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Our Mental Health Blogs

Make Fitness a Tool to Fight Mental Health Stigma

Make Fitness a Tool to Fight Mental Health Stigma

Fitness and Exercise Will Help Fight Stigma

There are many ways that fitness can help you fight mental health stigma. One of the ways people form stigmatizing beliefs about those with mental health issues is that they think they are lazy for not working or engaging in society. Mental health stigma makes people believe these myths, but they can be busted with more individuals who have a mental illness getting healthy exercise and fitness.

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The Stigma of the Term ‘Commit Suicide’

The Stigma of the Term ‘Commit Suicide’

The term 'commit suicide' drips with stigma, although you might never have thought of it. The term 'commit suicide' should be replaced and here's why.

In recent years, the mental health community has been working to phase out the term “commit suicide” because of the negative connotations that are attributed to it. It really came on my radar two years ago when I attended a suicide prevention walk in St. Catharine’s, Ontario and spoke with Denise Waligora, who works with the Mental Health Commission of Canada. Waligora shared with me the stigma associated with the term “commit suicide” and how it was associated with crime and sinfulness (Talk About Suicide to Erase the Shame of Talking About Suicide).

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How Talking About Willpower Contributes to Mental Health Stigma

How Talking About Willpower Contributes to Mental Health Stigma

While people generally don’t mean any hard by saying “stay strong” to those with mental illness but talking about willpower can contribute to mental health stigma. Implying being strong enough lets you overcome mental illness can be problematic (Mental Illness Can Zap Motivation). Find out why the concept of willpower can contribute to Mental Health Stigma.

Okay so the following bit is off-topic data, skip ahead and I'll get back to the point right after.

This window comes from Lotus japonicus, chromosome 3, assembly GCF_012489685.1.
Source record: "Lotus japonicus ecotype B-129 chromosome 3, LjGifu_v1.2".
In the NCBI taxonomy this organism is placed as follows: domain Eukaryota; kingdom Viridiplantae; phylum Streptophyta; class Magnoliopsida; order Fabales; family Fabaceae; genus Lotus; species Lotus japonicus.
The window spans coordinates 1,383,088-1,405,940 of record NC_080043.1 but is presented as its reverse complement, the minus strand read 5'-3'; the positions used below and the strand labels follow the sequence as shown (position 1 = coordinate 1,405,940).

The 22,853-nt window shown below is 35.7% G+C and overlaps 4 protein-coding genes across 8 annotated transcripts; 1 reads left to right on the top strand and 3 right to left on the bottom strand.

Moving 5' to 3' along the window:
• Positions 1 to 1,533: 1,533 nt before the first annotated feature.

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Setbacks in Mental Health Recovery Do Not Ruin Your Recovery

Setbacks in Mental Health Recovery Do Not Ruin Your Recovery

A setback in mental health recovery is a challenge because many have this idea that recovery must be perfect. The rhetoric tends to be that we’re strong when we’re recovering and we’re weak if we have a setback; I’ve even had someone tell me she was strong enough to avoid mental illness relapse. The way I see it, though, a setback in mental health recovery — and mental illness as a whole — is not that simply defined.

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Make a Difference: Stop Using Stigmatizing Words

Make a Difference: Stop Using Stigmatizing Words

We all use stigmatizing words; some can’t seem to stop, some don’t know they are hurtful. The truth is, we can make a difference in our world if we stop using stigmatizing words (Language Can Stigmatize People with Mental Illness). We want to be able to talk about mental health and reduce stigma in the media, at home, and in the workplace. To increase awareness and to do this, we must stop using stigmatizing words and insist others do the same.

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Psychopaths Versus Those Who Experience Psychosis

Psychopaths Versus Those Who Experience Psychosis